What kind of “inspecting” do you need to do? Tapping on a name in the address field gives you the address. Tapping on the “I” gives you the entire contact. What else are you needing?

    text selection isn’t equal, but it’s not bad. Maybe you’re still using iOS 12, because 13 does make an improvement, from my experience.
    Mail for iOS is not on par with Mail for MacOS and there are many things you cannot do on an iPad. Showing headers and text bullets are two examples off the top fo my head.

    A few years ago I tried to use my 12" iPad Pro as a replacement for my iPad Air and I gave up after a month. I could get most stuff I needed to done, but much of it was more difficult, cumbersome and inefficient. iOS has made significant strides since then and I think it's closer now - very close. I wish Apple had made the push to get iOS (or iPadOS) up to snuff sooner. The hardware has been ready much before the software was.
    All talk about the ipad must now include iPadOS and iOS 13, which by itself, improves the experience.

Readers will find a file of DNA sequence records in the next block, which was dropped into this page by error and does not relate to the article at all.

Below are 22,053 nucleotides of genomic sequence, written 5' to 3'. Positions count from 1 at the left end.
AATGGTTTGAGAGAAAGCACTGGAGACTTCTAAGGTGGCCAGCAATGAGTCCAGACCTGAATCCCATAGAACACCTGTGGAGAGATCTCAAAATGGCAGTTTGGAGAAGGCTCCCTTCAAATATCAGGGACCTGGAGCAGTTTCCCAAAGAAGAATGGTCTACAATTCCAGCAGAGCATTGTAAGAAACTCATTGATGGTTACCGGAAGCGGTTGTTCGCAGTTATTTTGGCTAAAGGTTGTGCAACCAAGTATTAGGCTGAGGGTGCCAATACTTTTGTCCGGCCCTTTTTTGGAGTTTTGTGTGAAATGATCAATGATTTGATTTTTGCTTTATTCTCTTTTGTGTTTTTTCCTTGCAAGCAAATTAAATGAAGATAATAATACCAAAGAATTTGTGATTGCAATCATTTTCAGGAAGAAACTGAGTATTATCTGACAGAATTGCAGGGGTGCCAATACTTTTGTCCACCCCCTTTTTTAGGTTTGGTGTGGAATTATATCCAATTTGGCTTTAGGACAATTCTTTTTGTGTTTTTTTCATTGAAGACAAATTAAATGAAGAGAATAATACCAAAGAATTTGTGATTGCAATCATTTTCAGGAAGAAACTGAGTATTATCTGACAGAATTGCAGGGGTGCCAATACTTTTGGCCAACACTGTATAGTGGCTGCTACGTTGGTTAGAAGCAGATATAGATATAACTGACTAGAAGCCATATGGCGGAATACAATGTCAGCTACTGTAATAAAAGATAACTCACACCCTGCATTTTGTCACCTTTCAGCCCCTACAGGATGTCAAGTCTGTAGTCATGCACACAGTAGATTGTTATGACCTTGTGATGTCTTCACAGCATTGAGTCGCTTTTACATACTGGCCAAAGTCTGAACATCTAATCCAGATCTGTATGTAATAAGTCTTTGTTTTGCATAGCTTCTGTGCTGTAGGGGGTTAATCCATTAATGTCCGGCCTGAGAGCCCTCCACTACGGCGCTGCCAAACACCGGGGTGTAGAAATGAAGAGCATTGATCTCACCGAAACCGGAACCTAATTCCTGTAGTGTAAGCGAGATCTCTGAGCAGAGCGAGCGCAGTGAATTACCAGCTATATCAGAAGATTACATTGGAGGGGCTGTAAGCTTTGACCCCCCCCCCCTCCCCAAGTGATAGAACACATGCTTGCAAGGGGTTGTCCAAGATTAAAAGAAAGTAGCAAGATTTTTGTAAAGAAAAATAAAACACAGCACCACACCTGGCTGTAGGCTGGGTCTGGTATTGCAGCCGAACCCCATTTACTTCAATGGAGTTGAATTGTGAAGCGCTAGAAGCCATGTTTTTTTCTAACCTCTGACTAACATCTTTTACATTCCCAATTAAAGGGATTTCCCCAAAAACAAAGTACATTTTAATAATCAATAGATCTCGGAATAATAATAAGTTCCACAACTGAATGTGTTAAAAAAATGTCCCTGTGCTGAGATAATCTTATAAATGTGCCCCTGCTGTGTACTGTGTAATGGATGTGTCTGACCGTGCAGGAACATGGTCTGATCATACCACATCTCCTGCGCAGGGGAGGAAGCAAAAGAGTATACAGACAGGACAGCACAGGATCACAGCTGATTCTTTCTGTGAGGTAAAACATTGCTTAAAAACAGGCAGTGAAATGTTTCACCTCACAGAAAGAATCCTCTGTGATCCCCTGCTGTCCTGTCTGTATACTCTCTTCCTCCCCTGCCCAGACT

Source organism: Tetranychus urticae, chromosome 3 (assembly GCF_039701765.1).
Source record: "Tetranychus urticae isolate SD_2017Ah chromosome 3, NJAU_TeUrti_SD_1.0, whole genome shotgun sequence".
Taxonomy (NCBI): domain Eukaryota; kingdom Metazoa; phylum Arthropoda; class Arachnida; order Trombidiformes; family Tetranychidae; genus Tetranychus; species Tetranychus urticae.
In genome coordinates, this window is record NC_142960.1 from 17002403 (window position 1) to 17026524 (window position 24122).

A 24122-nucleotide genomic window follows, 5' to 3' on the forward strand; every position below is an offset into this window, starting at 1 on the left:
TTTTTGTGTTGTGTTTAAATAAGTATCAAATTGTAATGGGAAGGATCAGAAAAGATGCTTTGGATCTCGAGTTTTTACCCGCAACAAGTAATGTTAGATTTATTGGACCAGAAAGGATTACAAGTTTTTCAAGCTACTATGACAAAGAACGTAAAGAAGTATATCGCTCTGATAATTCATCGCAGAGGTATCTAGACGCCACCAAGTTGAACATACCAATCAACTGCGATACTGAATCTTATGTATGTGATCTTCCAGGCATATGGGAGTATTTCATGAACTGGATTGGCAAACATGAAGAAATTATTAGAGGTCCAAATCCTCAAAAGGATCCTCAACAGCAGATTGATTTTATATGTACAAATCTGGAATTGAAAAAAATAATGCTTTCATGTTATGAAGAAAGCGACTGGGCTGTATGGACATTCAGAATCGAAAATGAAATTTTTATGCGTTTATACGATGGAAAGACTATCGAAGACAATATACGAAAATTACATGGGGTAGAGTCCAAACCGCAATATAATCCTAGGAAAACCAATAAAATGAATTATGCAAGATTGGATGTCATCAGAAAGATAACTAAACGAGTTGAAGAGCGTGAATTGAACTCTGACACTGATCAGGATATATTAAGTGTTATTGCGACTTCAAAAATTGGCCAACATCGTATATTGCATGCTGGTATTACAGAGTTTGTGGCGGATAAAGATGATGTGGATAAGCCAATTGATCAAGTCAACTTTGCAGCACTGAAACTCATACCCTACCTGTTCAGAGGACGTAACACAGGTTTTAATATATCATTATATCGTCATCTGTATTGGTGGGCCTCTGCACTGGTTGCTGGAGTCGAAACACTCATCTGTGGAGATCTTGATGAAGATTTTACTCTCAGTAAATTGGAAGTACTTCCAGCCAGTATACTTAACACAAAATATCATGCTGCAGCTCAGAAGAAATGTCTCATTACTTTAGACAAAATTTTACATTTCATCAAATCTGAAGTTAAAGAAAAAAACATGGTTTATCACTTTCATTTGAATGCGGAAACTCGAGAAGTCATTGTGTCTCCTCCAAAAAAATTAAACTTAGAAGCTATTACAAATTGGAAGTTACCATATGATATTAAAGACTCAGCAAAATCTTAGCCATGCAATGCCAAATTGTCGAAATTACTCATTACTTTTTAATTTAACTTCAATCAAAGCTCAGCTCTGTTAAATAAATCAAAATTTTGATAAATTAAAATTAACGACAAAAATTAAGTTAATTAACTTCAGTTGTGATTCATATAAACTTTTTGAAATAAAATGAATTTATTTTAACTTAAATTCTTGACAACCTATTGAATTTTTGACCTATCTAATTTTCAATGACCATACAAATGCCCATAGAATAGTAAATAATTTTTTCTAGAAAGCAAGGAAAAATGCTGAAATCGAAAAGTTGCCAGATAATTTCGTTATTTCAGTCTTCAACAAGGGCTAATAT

talking about what the iPad was years ago is now meaningless. We can go and talk about System 1, or OS X 1.0. But why? Let’s concentrate on the new iPadOS, which itself is version .8, not even 1.0.

    if you mistake the things you’re mistaking, you’ll never get anywhere. No one is saying that the iPad does exactly what the Mac does, or that it’s equal in every way. It’s not, and people have to get over that. If they can’t, it’s their problem. Like it or not, I can do most of  what I do on a Mac, on my ipad. With iPadOS, it’s easier than ever before.

    thats Win 10 matters. If you have problems understanding that they are different, then you’ll never use it effectively, because you’ll be constantly complaining on what it doesn’t do, rather than what it does do.